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Lettris is a curious tetris-clone game where all the bricks have the same square shape but different content. Each square carries a letter. To make squares disappear and save space for other squares you have to assemble English words (left, right, up, down) from the falling squares.
Boggle gives you 3 minutes to find as many words (3 letters or more) as you can in a grid of 16 letters. You can also try the grid of 16 letters. Letters must be adjacent and longer words score better. See if you can get into the grid Hall of Fame !
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In computing, a snowflake schema is a logical arrangement of tables in a multidimensional database such that the entity relationship diagram resembles a snowflake in shape. The snowflake schema is represented by centralized fact tables which are connected to multiple dimensions.
The snowflake schema is similar to the star schema. However, in the snowflake schema, dimensions are normalized into multiple related tables, whereas the star schema's dimensions are normalized with each dimension represented by a single table. A complex snowflake shape emerges when the dimensions of a snowflake schema are elaborate, having multiple levels of relationships, and the child tables have multiple parent tables ("forks in the road"). The "snowflaking" effect only affects the dimension tables and NOT the fact tables.
Star and snowflake schemas are most commonly found in dimensional data warehouses and data marts where speed of data retrieval is more important than the efficiency of data manipulations. As such, the tables in these schemas are not normalized much, and are frequently designed at a level of normalization short of third normal form.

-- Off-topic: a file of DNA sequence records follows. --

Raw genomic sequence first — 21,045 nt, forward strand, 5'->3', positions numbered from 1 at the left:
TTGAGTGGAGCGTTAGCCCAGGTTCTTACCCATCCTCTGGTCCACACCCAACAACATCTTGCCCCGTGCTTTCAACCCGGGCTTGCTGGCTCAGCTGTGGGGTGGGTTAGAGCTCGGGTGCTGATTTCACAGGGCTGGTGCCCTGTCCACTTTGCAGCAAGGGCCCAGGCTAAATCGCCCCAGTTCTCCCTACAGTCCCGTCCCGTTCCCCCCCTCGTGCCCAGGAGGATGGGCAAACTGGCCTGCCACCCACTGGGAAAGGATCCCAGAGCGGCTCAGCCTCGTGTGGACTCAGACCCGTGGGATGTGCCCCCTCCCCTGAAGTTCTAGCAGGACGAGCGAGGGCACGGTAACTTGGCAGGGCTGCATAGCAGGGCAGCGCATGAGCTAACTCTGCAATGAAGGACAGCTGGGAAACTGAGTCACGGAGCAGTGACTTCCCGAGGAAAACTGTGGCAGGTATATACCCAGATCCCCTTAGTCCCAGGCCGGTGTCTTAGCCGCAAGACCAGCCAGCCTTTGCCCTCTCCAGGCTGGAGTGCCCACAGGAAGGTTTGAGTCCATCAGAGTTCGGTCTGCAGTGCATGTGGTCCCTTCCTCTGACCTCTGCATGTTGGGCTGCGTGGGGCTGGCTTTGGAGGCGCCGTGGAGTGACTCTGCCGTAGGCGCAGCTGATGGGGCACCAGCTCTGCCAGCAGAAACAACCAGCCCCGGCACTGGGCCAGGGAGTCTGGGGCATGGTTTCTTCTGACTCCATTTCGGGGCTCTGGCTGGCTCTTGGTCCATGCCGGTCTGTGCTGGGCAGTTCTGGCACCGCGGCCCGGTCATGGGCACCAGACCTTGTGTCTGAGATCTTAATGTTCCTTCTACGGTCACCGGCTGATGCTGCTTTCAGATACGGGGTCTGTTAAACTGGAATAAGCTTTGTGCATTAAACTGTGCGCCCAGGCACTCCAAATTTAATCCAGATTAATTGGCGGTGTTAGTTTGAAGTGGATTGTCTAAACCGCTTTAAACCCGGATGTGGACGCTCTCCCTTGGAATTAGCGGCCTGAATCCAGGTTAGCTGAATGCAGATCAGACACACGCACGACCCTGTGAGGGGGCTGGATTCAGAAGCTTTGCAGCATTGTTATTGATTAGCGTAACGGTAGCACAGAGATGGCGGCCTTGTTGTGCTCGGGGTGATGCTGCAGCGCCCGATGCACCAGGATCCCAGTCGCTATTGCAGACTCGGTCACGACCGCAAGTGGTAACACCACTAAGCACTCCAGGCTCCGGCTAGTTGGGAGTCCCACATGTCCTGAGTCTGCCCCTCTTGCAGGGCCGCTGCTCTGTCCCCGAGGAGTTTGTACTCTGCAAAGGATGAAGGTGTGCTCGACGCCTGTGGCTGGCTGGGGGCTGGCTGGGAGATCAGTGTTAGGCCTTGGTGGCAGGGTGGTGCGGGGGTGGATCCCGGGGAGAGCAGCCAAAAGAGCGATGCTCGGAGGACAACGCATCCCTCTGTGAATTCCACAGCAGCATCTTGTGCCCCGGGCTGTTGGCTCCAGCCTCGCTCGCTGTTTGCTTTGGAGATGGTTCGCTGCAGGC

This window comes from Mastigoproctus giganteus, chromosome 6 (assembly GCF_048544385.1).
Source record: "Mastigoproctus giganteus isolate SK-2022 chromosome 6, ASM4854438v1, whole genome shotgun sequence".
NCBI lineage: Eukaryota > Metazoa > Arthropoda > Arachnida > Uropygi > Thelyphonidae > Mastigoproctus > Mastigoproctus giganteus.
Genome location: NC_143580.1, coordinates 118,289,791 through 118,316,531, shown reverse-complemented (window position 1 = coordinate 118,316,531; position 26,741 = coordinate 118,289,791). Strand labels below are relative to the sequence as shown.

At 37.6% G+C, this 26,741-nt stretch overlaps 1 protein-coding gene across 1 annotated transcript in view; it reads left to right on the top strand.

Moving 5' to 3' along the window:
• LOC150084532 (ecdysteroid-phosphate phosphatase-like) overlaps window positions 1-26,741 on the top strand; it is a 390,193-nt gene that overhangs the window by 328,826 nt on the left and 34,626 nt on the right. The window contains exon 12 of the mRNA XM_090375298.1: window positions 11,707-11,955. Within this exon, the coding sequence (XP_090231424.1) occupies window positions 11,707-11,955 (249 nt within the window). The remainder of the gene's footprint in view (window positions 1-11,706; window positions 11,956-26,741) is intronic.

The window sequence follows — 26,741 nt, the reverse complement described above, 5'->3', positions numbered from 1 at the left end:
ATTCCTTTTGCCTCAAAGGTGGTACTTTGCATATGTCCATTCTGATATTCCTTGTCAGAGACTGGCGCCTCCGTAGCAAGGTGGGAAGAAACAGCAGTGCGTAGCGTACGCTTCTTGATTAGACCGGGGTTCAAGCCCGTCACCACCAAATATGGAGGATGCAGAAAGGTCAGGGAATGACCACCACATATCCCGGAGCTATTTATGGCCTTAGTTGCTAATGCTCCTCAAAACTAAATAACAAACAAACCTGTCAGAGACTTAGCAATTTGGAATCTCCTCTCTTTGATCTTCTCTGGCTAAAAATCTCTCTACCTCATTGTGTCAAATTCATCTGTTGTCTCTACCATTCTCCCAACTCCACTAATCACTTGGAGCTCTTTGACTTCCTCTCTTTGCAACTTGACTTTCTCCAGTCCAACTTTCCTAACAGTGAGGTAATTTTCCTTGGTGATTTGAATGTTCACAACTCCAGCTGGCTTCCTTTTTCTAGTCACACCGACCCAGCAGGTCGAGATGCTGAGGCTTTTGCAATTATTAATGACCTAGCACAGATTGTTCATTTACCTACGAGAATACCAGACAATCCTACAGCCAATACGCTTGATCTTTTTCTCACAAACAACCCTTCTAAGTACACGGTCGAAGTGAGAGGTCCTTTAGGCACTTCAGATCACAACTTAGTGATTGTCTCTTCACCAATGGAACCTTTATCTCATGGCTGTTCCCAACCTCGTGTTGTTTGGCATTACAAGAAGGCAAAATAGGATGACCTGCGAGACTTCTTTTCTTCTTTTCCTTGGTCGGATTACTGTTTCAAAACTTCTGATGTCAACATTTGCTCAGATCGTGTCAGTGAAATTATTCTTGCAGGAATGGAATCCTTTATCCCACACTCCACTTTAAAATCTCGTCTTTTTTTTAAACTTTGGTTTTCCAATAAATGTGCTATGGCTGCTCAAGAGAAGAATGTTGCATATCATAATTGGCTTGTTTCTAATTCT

Deciding whether to employ a star schema or a snowflake schema should involve considering the relative strengths of the database platform in question and the query tool to be employed. Star schemas should be favored with query tools that largely expose users to the underlying table structures, and in environments where most queries are simpler in nature. Snowflake schemas are often better with more sophisticated query tools that create a layer of abstraction between the users and raw table structures for environments having numerous queries with complex criteria.
Normalization splits up data to avoid redundancy (duplication) by moving commonly repeating groups of data into new tables. Normalization therefore tends to increase the number of tables that need to be joined in order to perform a given query, but reduces the space required to hold the data and the number of places where it needs to be updated if the data changes.
From a space storage point of view, the dimensional tables are typically small compared to the fact tables. This often removes the storage space benefit of snowflaking the dimension tables, as compared with a star schema.
Some database developers compromise by creating an underlying snowflake schema with views built on top of it that perform many of the necessary joins to simulate a star schema. This provides the storage benefits achieved through the normalization of dimensions with the ease of querying that the star schema provides. The tradeoff is that requiring the server to perform the underlying joins automatically can result in a performance hit when querying as well as extra joins to tables that may not be necessary to fulfill certain queries.
The example schema shown to the right is a snowflaked version of the star schema example provided in the star schema article.
The following example query is the snowflake schema equivalent of the star schema example code which returns the total number of units sold by brand and by country for 1997. Notice that the snowflake schema query requires many more joins than the star schema version in order to fulfill even a simple query. The benefit of using the snowflake schema in this example is that the storage requirements are lower since the snowflake schema eliminates many duplicate values from the dimensions themselves.
SELECT B.Brand, G.Country, SUM(F.Units_Sold) FROM Fact_Sales F INNER JOIN Dim_Date D ON F.Date_Id = D.Id INNER JOIN Dim_Store S ON F.Store_Id = S.Id INNER JOIN Dim_Geography G ON S.Geography_Id = G.Id INNER JOIN Dim_Product P ON F.Product_Id = P.Id INNER JOIN Dim_Brand B ON P.Brand_Id = B.Id INNER JOIN Dim_Product_Category C ON P.Product_Category_Id = C.Id WHERE D.YEAR = 1997 AND C.Product_Category = 'tv' GROUP BY B.Brand, G.Country